Dr. COSTA: If food goes deeper, they're going to have to hold their breath longer. They're going to have to swim harder. So in many respect, you could argue that these deep-diving animals are the ones that would be more sensitive to environmental change.

NIELSEN: The indicator species...

Dr. COSTA: The indicator species.

NIELSEN: To use the phrase.

(Soundbite of elephant seal belching)

NIELSEN: It takes a lot of high-tech gears to follow seals whose hunting trips take them halfway across the Pacific. It also takes some low-tech wrangling skills.

At Ano Nuevo, the researchers move through the seals like border collies moving through a crowd of sheep, gradually zeroing in on a 500-pound female, which by the standards of elephant seals is practically anorexic.

Jason Hassrick moves in quickly and injects a load of sedatives into the rear end of the female. Two minutes later, she's out like a light, although her eyes remained wide open. So far, so good says Hassrick, who works in Dan Costa's lab.

Mr. JASON HASSRICK (Ph.D. Student, Ecology and Evolutionary Biology, University of California-Santa Cruz): And now the key is to - watch her breathing and see how her nostrils are shut right now. She's not breathing. She's doing an apnea. It's something to really watch.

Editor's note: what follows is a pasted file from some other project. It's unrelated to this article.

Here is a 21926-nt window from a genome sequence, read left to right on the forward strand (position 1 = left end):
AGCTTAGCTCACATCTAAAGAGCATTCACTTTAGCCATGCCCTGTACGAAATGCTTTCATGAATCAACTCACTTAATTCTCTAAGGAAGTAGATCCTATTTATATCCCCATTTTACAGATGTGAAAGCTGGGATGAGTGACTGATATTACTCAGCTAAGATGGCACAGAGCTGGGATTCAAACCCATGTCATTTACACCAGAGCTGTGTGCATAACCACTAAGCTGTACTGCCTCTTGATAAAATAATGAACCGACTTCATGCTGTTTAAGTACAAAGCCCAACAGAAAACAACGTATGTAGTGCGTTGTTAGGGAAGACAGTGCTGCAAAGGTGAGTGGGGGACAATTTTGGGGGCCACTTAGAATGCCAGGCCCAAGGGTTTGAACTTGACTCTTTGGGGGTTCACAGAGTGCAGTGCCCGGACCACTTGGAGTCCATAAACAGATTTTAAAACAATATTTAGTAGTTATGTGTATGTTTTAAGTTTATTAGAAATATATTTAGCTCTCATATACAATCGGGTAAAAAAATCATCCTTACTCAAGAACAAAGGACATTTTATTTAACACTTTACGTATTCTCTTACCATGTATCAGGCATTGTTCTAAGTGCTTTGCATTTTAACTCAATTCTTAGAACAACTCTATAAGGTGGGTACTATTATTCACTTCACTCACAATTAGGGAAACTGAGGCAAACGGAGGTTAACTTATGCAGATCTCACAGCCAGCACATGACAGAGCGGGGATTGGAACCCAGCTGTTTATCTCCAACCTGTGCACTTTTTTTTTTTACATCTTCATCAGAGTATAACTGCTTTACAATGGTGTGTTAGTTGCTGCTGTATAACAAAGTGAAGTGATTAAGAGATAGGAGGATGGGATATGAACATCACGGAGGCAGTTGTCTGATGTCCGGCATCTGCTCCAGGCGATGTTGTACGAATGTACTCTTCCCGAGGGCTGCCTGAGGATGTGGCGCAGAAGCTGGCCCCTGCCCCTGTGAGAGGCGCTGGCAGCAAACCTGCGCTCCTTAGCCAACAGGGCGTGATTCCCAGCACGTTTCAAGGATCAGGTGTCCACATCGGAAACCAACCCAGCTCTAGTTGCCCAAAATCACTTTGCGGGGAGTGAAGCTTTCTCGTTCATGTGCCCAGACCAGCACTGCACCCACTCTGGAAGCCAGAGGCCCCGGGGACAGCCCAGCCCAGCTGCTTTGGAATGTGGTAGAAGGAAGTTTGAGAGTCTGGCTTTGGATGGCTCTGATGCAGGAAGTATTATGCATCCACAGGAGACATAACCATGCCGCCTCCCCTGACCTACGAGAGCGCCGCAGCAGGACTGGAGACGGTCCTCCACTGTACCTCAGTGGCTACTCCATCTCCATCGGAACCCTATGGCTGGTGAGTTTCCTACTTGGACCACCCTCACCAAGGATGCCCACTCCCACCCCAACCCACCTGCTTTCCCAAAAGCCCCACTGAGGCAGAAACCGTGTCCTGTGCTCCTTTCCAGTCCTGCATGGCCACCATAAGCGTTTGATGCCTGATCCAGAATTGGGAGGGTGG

NIELSEN: These researchers can't get down to work until the seal starts breathing again. When it does, they will stick a bunch of high-tech tracking gizmos onto the body of the beast.

In their toolbox, they've got devices that will record depth and water temperatures. The latest global positioning receivers and stomach probes that will tell researches what the seals have been eating.

(Soundbite of elephant seal belching)

NIELSEN: These instruments send information back via satellite. Researchers sitting at their computer screens can follow the seals in real time. The researchers have been doing this tracking for three years now. And in that time, they've found that year after year, groups of seals tend to follow the same path out across the northwestern part of the Pacific.